Coldplay’s sustainability team take Access behind the scenes of the band’s world stadium tour to see how the innovative steps taken are successfully helping achieve the goal of reducing carbon emissions by 50%.
When Coldplay announced their Music Of The Spheres World Tour, they promised to reduce consumption, recycle extensively and cut CO2 emissions by 50% compared to the band’s A Head Full of Dreams Tour in 2016.
The band decided against touring 2019’s Everyday Life album due to concerns about the environmental impact. Instead, Coldplay’s team set about exploring ways in which a world tour could be carried out with a considerably reduced footprint. Among the first people to be brought on board was Hope Solutions founder & director Luke Howell.
An events sustainability specialist whose many clients include Live Nation and Glastonbury festival, Howell was contacted by Coldplay’s managers Phil Harvey and Dave Holmes in 2019, and by December that year he was actively seeking sustainability solutions for the band’s tour.
The tour kicked off in Costa Rica in March and has involved dates across central America, the US and Europe, including six dates at Wembley Stadium (cap. 90,000) and two at Hampden Park (52,000) in August.
Among the many environmental measures taken have been the use of kinetic venue flooring and bikes powered by fans, an app encouraging and rewarding low-impact travel, solar power installations at venues, hydrotreated vegetable oil (HVO) instead of diesel, and a pioneering mobile and rechargeable show battery that was created in partnership with BMW and made from recyclable BMW i3 batteries.
Coldplay has also promised that 10% of all earnings from the tour will be channelled into a fund for environmental causes including ClientEarth, One Tree Planted and The Ocean Cleanup. Meanwhile, climate change experts at Imperial College London’s Grantham Institute will quantify the impact of the tour on the environment.
Howell says the actions taken so far are already paying dividends and the tour is on track to reach the 50% reduction goal: “Things are looking very, very positive. I’m confident we will more than achieve our target.”
Having analysed data garnered via the tour app, Howell says emissions from audience travel is down 50%, while travel emissions from the touring group is down by more than that: “Through the use of less vehicles, and the vehicles that we are using running on HVO or sustainable aviation fuel, we’re seeing more than a 50% reduction so far.”
Coldplay were branded “useful idiots for greenwashing” by a journalist from The Guardian for partnering with the Finnish oil company Neste on the supply of HVO for the tour. Neste has reportedly been associated with deforestation for palm oil production.
The article was met with frustration by many in the live music industry. Shambala festival’s Chris Johnson described it as a perfect example of how journalistic thirst for an angle can undermine positive leadership, while LIVE CEO Jon Collins said, “If perfect is the enemy of good, then we are left in a position that can, all too often, lead to paralysis.”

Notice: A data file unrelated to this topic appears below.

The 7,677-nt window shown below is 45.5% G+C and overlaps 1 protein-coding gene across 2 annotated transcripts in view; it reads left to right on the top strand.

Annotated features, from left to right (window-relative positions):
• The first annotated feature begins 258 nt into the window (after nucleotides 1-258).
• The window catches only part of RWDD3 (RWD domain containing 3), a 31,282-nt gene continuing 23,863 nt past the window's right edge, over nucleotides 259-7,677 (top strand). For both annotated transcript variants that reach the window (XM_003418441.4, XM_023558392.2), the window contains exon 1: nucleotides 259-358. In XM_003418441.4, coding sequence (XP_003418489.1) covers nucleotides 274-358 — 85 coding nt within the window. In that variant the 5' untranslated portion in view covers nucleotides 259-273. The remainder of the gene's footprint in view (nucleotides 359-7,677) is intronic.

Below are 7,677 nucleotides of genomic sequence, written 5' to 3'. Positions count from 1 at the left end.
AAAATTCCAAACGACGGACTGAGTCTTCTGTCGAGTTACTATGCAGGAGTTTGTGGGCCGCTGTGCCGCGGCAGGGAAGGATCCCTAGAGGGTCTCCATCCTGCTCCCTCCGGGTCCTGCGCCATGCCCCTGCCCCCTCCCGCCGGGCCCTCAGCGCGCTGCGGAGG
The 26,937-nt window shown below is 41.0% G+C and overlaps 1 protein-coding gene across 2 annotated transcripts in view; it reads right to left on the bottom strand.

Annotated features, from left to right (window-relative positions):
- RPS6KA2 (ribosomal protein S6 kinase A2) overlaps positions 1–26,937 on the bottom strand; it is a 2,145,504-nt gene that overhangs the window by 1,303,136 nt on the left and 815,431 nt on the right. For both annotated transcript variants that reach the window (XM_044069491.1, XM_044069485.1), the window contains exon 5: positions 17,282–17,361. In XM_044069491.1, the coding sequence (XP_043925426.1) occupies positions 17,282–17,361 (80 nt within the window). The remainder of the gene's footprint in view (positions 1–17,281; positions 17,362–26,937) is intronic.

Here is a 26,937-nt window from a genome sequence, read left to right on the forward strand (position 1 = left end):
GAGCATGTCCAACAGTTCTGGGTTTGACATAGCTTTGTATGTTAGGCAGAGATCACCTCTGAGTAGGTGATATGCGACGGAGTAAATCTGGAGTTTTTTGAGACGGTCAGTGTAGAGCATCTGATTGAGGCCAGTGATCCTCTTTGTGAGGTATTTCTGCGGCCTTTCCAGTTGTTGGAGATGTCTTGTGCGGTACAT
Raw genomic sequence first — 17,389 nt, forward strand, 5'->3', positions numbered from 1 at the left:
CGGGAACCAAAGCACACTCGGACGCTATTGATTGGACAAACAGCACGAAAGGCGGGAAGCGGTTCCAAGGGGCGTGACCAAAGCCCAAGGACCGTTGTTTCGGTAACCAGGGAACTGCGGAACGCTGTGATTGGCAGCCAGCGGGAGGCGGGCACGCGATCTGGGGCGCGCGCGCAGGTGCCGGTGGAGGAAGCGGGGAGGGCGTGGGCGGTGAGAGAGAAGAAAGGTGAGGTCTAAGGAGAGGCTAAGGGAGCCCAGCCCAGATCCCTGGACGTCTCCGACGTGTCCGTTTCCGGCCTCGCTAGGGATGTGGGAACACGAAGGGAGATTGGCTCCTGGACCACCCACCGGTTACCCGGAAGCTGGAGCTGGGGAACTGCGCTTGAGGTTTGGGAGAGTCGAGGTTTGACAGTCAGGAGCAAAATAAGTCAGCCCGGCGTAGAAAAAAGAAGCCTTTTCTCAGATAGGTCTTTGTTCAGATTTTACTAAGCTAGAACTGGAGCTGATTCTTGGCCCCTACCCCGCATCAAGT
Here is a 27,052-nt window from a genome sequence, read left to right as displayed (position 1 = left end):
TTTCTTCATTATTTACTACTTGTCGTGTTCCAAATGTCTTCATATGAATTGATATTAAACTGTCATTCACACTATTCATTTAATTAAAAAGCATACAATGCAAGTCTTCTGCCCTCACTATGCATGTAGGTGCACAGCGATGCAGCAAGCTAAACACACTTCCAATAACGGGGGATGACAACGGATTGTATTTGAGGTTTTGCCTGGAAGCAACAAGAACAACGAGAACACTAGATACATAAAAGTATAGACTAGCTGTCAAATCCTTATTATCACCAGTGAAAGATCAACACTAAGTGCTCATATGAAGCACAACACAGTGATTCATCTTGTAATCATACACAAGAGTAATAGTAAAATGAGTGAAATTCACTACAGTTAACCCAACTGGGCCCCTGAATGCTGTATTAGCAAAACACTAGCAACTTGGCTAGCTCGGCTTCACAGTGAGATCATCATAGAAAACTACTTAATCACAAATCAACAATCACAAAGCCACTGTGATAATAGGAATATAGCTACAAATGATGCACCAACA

Explaining the move to HVO, Howell says, “Our initial starting point was reduction; can we reduce the amount of travel, can we reduce the number of generators and can we increase energy efficiency? There’s less travel and transport of people and equipment now than previously, but it got to a point where we couldn’t reduce in perpetuity while still having a show.
“We’ve spent a huge amount of time looking into electric vehicles; buses, trucks and other types of personal transport, but right now they’re not where they need to be to be effective for a tour run. So, we looked at mitigation of impacts and alternative fuels were the best option for that. We spent a huge amount of time doing research and due diligence into all the pros and cons of alternative fuels. We landed on HVO that is sourced in the right way, virgin-palm-oil-free. We’re not saying HVO is the right solution in perpetuity but it’s today’s solution. We’re always looking at what is tomorrow’s solution, because we want to adopt the best options and best practices as we go forward.”
Among the many pieces of tech involved in the tour that Howell is excited by are the rechargeable mobile batteries, which can be used to reduce the need for HVO.
He says, “That’s a major piece of innovation, we’ve seen batteries in use at festivals and venues, but we’ve never seen a battery system designed to support touring in this way. We’ve condensed batteries down into a small space, so they are tourable but still have a huge capability in terms of storing energy to run a whole show.
“It has given us an opportunity to take ideas or concepts and refine them into something transformative.”
“A very exciting part of this whole project is the research and development of solutions. It has given us an opportunity to take ideas or concepts and refine them into something transformative, certainly in terms of the reduced environmental impact and the savings that will be generated off the back of decreases in fuel use. Even if we switch 100% to HVO, which we’re doing on as many shows as we can, you’re still burning a fuel of some sort. So being able to negate that by utilising the batteries is really exciting.”